Fruit: At Manombo forest, fruit was a basic part of the Varecia diet and was eaten on nearly every sample day throughout the study. Varecia were observed eating fruit on 165/188 study days (or 88% of the total observations). In addition, a great proportion of the feeding time each day was devoted to fruit eating. When data from the five focal animals were combined, fruits constituted 75% of the amount of time spent feeding (Figure 2). Seven of the ten top foods during the total 18 months were fruits. Because of the low relative density of preferred food trees, most fruits eaten by Varecia were consumed while still unripe. Unripe fruits comprised 22.5% of all observations. Some fruit trees were depleted before fruits ripened. Although V. variegata are primarily frugivorous, they were not ripe fruit specialists, at least not at Manombo during this critical time.

Figure 2. Representation of food types in the diet of Varecia variegata editorium at Manombo forest.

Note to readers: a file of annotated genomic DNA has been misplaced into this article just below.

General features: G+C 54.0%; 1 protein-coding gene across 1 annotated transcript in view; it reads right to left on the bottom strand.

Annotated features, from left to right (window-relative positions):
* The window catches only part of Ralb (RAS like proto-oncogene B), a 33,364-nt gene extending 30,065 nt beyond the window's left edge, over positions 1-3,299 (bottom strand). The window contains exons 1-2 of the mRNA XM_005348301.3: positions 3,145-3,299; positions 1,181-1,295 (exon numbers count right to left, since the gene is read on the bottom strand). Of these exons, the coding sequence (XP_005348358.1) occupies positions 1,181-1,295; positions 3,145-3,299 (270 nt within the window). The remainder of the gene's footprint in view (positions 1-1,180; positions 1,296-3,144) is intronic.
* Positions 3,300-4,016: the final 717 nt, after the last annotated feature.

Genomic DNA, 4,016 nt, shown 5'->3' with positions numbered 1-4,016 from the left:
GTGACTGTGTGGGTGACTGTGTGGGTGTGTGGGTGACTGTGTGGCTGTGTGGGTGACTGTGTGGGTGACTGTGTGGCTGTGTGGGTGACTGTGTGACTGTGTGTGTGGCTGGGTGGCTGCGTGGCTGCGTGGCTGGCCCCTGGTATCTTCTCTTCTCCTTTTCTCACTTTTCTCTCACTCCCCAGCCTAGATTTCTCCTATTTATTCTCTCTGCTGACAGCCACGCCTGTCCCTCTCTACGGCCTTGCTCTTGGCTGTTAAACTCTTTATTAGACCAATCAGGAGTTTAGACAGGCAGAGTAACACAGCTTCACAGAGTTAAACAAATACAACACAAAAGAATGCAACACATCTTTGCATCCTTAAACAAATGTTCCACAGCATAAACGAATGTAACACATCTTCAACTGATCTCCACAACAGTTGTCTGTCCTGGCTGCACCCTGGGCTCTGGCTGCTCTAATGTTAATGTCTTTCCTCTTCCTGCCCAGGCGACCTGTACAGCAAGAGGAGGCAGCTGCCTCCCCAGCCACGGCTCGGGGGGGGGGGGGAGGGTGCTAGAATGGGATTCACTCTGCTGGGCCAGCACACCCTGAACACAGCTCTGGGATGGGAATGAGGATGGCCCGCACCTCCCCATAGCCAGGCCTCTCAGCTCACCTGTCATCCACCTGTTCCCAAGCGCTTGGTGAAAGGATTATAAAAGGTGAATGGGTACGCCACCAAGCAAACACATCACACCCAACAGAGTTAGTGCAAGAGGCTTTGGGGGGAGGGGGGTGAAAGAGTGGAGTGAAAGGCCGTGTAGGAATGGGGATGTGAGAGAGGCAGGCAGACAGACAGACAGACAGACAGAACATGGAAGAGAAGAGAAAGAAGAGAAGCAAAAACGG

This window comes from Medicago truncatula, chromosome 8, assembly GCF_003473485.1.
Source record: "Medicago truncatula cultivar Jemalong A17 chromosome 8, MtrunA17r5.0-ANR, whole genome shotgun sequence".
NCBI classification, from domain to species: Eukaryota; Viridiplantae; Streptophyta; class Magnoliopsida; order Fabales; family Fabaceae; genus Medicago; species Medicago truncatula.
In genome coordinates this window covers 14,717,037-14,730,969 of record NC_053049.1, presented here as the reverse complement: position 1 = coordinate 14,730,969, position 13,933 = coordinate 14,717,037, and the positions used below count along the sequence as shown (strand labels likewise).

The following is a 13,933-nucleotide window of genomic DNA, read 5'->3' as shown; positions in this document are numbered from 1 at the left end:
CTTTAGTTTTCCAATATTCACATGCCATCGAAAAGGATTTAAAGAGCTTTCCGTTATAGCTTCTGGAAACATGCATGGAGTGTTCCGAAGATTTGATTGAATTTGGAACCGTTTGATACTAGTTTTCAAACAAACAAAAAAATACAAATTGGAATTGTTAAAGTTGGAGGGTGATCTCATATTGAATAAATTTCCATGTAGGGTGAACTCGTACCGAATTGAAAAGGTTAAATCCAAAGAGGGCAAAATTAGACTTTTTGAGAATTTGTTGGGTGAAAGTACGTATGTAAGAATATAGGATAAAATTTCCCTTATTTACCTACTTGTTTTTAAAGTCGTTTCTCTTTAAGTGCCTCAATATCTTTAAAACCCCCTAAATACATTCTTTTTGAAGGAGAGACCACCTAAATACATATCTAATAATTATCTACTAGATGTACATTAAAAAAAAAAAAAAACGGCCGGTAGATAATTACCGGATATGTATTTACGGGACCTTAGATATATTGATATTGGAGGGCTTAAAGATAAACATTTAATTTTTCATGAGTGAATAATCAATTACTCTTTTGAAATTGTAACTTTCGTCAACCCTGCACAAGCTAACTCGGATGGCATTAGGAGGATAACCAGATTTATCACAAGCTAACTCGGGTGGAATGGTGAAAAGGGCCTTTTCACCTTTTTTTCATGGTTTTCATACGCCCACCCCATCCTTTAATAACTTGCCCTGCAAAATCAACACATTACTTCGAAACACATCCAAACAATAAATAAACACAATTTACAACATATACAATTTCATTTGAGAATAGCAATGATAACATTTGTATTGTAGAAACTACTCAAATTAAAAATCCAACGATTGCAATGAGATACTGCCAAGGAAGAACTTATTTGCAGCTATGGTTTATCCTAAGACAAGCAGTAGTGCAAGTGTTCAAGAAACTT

Figure 2. Representation of food types in the diet of Varecia variegata editorium at Manombo forest.

Seventy-eight percent of Varecia food trees consisted of berries and 22% were drupe. While Varecia fed on a wide range of fruit colors (seven different colors), most fruit consumed were green. Black-and-white ruffed lemurs at Manombo utilized fruits of all sizes as did the Varecia groups on Nosy Mangabe (Morland, 1991a).

During the study, the mean percentages of fruits in the diet of each individual were as follows: Redy-M male, 72% from 34 different species; Grina-M, 81% from 30 species; Boloa-F, 57% from 25 species; Kolara-F, 83% from 42 species; and Silvera-F, 77% from 33 species. Overall, Varecia fruit sources were obtained from 70 species of trees, shrubs, and vines.

Leaves: Combined data on all individuals revealed that 17% of Varecia's diet consisted of leaves, but only of a few tree species. A great proportion of time was spent eating the leaves of two plant species, Polyalthia oligosperma and Cynometra cloiselii. Young leaves were overwhelming preferred over mature leaves. Leaves were consumed on 45 of the study days (24% of total observations, n = 188). Only six food species were exclusively leaf sources. During the sample period, the mean percentages of folivorous material in individual diets were: Redy-M 20%, Grina-M 14%, Boloa-F 21%, Kolara-F 11%, and Silvera-F 17%.